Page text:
Saturday, February 02, 2008

Mother and Son

My father's cousin used to live across the road from us. We called her Ah Koo Rou. she was Mrs. Ling by marriage and had a very big family of very active boys.

Aunty had a brother who was well known for his filial piety. He would visit his mother, downriver every weekend. In those days,whenever a son visited his mother, he would bring some fresh food, including pork,and lots of tinned food like laici and peaches , sardines, tomato sauce, condensed milk, milk powder (Klim) and cabbage. The presents would depend on how much the son could afford and neighbours would come around to have a good look at him and what he brought back and at the same time welcome the boy home.

One weekend this uncle went back home to visit his mother and he was very excited about going home because he knew that his mother would cook his favourite braised duck. His mother had a fairly big duck farm as she lived by the river side.

As was the practice, his mother gave him a duck drumstick to go with his rice. the son pushed the drumstick towards his mother and asked her to have it. But she declined emphatically because she said that she had hers. After a few pushes back and forth, the son decided to eat the drum stick and he expected his mother, who would eat later, to eat hers.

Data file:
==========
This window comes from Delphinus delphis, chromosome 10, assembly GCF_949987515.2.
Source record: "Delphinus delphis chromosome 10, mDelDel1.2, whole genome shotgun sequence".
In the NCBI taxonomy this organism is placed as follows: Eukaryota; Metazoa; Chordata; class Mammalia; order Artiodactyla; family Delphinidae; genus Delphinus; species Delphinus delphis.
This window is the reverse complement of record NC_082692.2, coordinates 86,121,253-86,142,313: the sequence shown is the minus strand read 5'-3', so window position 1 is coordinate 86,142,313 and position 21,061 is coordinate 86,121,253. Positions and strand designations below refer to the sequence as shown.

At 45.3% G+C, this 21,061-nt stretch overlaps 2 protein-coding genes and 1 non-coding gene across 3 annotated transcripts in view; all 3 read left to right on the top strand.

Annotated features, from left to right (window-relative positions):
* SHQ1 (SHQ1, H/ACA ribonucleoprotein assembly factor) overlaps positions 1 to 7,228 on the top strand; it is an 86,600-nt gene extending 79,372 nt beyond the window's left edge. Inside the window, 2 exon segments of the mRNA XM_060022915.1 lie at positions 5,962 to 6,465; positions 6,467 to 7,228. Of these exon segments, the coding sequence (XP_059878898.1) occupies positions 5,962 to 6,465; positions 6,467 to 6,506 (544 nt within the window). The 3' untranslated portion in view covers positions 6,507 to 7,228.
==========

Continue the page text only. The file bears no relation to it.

The next day, the mother pushed the second drumstick to her son's bowl and this time, the son refused to eat it. He quickly finished his meal and asked his mother to eat. His mother was very happy to see her son eating up all the vegetables.

By evening time, the meal was made up of what was left over from the other two meals. And as they had no refrigeration, what was left of the duck was stale unfortunately. The second drumstick was stale.

The son was terribly disappointed and the mother was very upset. The son told the mother that it was wasteful to stand on ceremony, or seh ni (in Foochow). As mother and son, they did not have to be so courteous to each other.

To this day, my relatives and I still remember the story of the mother and son and their reluctance to eat the second duck drumstick.

Foochows are still very courteous and they do really, stubbornly stand on ceremony most of the time. You have to strategise to get them to do what you sincerely want. And that is quite difficult.

But today, due to perhaps modern education,many Foochows have changed. It is not so difficult to entertain modern Foochows now.

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